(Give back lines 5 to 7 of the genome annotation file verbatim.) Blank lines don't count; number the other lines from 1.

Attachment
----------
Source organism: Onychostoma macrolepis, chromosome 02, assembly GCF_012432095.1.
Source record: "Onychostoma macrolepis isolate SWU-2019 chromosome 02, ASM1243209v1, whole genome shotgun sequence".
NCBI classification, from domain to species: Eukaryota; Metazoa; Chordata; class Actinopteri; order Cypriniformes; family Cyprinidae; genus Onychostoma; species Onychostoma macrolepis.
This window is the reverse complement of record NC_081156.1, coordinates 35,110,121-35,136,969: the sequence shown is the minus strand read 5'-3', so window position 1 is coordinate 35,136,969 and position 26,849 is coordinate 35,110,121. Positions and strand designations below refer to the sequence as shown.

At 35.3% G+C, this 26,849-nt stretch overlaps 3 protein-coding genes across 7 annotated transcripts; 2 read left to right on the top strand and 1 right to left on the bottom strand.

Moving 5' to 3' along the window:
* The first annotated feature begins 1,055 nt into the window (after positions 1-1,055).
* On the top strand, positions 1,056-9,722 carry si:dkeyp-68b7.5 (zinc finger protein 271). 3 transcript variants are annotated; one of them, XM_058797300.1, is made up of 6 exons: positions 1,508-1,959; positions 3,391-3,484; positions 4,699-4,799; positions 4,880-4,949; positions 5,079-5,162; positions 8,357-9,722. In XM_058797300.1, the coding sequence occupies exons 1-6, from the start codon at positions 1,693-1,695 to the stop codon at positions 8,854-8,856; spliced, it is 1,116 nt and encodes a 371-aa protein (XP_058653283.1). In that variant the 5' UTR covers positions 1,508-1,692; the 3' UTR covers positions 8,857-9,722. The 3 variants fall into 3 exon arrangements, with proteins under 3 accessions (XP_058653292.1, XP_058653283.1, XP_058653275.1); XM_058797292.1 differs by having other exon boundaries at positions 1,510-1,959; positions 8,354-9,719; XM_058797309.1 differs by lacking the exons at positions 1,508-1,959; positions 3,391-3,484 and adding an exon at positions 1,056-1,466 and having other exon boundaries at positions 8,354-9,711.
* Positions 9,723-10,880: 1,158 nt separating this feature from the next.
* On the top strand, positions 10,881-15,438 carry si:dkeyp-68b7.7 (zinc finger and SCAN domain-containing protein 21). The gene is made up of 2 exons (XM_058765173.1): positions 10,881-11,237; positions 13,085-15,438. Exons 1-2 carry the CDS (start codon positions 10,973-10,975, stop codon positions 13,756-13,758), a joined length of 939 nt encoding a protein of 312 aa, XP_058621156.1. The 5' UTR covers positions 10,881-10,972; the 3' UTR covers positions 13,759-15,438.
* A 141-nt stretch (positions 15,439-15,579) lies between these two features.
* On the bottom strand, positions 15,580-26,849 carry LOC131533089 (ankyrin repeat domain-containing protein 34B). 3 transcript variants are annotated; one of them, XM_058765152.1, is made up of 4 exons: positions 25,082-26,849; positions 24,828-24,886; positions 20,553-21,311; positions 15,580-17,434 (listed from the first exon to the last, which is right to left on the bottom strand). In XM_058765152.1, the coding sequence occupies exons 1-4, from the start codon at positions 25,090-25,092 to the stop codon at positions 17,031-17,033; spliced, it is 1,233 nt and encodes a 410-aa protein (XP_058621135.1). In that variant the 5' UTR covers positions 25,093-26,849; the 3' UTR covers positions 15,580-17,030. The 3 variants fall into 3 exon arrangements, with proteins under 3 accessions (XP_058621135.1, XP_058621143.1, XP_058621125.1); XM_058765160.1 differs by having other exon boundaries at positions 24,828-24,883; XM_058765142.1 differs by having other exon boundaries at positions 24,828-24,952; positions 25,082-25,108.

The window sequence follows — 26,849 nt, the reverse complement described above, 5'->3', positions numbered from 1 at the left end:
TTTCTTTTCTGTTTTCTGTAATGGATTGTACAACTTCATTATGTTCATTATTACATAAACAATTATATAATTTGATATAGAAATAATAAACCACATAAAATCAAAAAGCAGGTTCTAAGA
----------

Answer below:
At 35.3% G+C, this 26,849-nt stretch overlaps 3 protein-coding genes across 7 annotated transcripts; 2 read left to right on the top strand and 1 right to left on the bottom strand.

Moving 5' to 3' along the window:
* The first annotated feature begins 1,055 nt into the window (after positions 1-1,055).